Sri Lanka invites more Indian investments in ports, infra, energy and manufacturing


Sri Lanka has urged more Indian investments in ports, infrastructure, energy, power and manufacturing sectors, days after New Delhi announced a USD 900 million loan to Colombo to build up its depleted foreign reserves and for food imports amid a shortage of almost all essential commodities in the island nation.

Sri Lankan Finance Minister Basil Rajapaksa held talks with External Affairs Minister S Jaishankar on Saturday during which the two ministers discussed projects and investment plans by India that would strengthen the economy of the island nation.

While thanking India for the economic package, Rajapaksa welcomed more Indian investments in Sri Lanka, and assured that a conducive environment would be provided that would benefit both sides.

Rajapaksa recalled India’s long standing cooperation with Sri Lanka and deeply appreciated the gestures of support. He welcomed Indian investments in Sri Lanka in a number of important spheres including ports, infrastructure, energy, renewable energy, power and manufacturing and assured that a conducive environment will be provided to encourage such investments, according to a press release issued by the Indian side.

During the meeting, both ministers noted that the recent steps taken by Sri Lanka for jointly modernising Trincomalee Oil Tank Farms will boost confidence of investors, apart from enhancing Sri Lanka’s energy security, it added.

Earlier this month, Sri Lanka signed an agreement with India to jointly redevelop the strategic World War II-era oil tank farm in the island nation’s eastern port district of Trincomalee, in a new milestone in bilateral economic and energy partnership.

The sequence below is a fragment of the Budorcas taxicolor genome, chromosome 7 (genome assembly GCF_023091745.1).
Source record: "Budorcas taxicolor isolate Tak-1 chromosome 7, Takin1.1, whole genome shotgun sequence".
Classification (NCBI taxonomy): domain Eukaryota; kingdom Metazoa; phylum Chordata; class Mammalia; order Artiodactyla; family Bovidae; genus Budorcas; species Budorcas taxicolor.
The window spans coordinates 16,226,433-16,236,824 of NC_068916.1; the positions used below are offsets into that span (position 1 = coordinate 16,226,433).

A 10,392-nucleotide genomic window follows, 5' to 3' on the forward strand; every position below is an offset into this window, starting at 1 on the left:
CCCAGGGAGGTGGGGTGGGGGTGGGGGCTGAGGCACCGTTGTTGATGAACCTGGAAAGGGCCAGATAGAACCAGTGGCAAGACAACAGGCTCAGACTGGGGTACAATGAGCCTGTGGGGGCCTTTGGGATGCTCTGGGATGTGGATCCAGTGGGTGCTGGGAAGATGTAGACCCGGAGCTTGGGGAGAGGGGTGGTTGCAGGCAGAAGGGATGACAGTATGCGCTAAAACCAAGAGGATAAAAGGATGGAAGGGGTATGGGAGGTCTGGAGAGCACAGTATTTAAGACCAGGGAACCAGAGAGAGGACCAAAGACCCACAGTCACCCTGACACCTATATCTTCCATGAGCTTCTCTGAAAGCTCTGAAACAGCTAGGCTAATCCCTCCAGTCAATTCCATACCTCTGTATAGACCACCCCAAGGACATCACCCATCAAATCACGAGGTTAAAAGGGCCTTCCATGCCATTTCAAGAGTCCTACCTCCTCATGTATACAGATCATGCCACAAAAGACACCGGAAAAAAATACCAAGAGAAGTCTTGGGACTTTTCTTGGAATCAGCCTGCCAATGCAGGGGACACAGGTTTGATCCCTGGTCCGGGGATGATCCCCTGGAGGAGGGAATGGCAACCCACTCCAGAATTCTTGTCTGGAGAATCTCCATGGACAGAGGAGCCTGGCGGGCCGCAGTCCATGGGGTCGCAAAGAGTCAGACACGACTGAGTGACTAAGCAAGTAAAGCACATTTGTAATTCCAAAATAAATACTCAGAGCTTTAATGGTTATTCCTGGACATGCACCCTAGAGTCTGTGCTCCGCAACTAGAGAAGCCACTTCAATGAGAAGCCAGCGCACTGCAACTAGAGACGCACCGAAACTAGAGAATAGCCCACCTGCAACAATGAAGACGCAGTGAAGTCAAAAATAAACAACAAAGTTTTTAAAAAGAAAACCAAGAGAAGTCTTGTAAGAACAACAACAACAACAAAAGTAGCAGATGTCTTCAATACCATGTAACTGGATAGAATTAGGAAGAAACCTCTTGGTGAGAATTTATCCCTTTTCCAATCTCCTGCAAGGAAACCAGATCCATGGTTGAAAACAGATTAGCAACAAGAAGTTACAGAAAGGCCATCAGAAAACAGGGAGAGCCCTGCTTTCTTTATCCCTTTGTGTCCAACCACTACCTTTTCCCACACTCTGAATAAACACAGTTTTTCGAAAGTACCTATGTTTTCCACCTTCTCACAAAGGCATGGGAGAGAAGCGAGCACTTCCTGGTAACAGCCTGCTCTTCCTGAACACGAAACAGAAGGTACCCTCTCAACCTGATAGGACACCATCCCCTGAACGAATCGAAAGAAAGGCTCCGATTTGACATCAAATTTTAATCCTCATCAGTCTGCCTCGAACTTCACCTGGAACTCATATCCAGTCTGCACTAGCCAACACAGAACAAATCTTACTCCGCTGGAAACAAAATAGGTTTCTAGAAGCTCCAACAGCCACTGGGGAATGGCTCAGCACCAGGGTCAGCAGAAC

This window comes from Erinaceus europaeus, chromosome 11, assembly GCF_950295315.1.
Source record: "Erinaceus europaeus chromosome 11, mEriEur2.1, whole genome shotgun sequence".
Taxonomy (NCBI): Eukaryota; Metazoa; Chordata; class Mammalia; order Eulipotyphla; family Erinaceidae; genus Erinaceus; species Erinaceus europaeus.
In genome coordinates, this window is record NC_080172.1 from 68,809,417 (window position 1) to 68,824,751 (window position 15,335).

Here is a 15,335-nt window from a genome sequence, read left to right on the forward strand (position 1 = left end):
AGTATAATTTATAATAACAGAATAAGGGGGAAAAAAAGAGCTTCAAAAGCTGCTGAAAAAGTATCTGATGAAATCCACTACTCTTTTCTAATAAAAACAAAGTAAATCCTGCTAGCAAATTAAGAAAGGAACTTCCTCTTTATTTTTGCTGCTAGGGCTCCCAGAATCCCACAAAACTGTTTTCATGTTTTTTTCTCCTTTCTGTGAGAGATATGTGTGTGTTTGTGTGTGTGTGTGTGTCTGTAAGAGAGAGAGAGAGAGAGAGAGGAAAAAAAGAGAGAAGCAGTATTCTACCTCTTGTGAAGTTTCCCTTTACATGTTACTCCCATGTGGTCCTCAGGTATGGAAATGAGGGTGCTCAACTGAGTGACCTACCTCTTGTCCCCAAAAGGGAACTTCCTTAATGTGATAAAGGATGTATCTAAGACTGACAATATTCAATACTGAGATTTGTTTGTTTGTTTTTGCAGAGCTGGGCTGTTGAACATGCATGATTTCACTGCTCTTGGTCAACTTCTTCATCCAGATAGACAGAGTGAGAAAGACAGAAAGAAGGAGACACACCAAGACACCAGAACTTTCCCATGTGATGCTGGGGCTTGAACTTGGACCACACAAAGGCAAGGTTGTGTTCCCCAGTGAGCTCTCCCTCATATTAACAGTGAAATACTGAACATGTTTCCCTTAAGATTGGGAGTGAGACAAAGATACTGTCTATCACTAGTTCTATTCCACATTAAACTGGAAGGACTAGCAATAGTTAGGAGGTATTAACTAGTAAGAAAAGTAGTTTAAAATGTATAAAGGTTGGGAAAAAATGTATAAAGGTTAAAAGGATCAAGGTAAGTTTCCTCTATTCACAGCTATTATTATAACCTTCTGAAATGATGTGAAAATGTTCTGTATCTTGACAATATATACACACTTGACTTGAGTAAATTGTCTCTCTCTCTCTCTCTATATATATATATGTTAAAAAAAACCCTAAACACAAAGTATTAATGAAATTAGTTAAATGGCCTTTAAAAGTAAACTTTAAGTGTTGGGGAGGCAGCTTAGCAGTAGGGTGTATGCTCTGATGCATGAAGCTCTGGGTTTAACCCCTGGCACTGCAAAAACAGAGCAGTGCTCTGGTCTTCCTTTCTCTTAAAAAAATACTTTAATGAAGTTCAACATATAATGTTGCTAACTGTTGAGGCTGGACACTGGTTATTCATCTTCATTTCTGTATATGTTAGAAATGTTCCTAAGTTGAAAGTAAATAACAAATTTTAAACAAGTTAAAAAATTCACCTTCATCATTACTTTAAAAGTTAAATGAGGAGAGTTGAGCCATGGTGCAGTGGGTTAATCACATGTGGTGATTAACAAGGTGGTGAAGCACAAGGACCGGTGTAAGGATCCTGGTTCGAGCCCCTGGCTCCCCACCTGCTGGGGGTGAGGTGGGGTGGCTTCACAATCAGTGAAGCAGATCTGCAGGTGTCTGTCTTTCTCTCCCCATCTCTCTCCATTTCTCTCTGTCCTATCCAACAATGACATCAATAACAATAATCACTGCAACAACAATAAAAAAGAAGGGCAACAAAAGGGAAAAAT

India’s extension of USD 400 million to Sri Lanka under the SAARC currency swap arrangement and deferral of A.C.U. settlement of USD 515.2 million by two months, are key assistance in the current Sri Lankan foreign currency shortage situation, according to analysts.

Jaishankar conveyed that India has always stood with Sri Lanka, and will continue to support Sri Lanka in all possible ways for overcoming the economic and other challenges posed by the COVID-19 pandemic.

As close friends and maritime neighbours, both India and Sri Lanka stand to gain from closer economic interlinkages, the external affairs minister conveyed.

The two ministers also reviewed the progress made in the extension of the Indian credit facility of USD 1 billion for importing food and other essential items.

Top economist and former Sri Lankan Central Bank Deputy Governor WA Wijewardena last week said that while India’s economic package has given Sri Lanka some breathing space, tough measures, including a bailout from the International Monetary Fund (IMF) was needed to prevent the economy from heading into a perpetual tailspin.

Sri Lanka is facing its all-time worst foreign exchange crisis after the pandemic hit the nation’s earnings from tourism and remittances. By December, the reserves position had plummeted to just one month’s imports or a little over USD 1 billion.

In recent months, the public has experienced a shortage of many essentials due to the foreign exchange crisis. Import restrictions to save dollars have threatened cooking gas and fuel supplies in addition to the looming power cuts.

(This story has not been edited by Devdiscourse staff and is auto-generated from a syndicated feed.)


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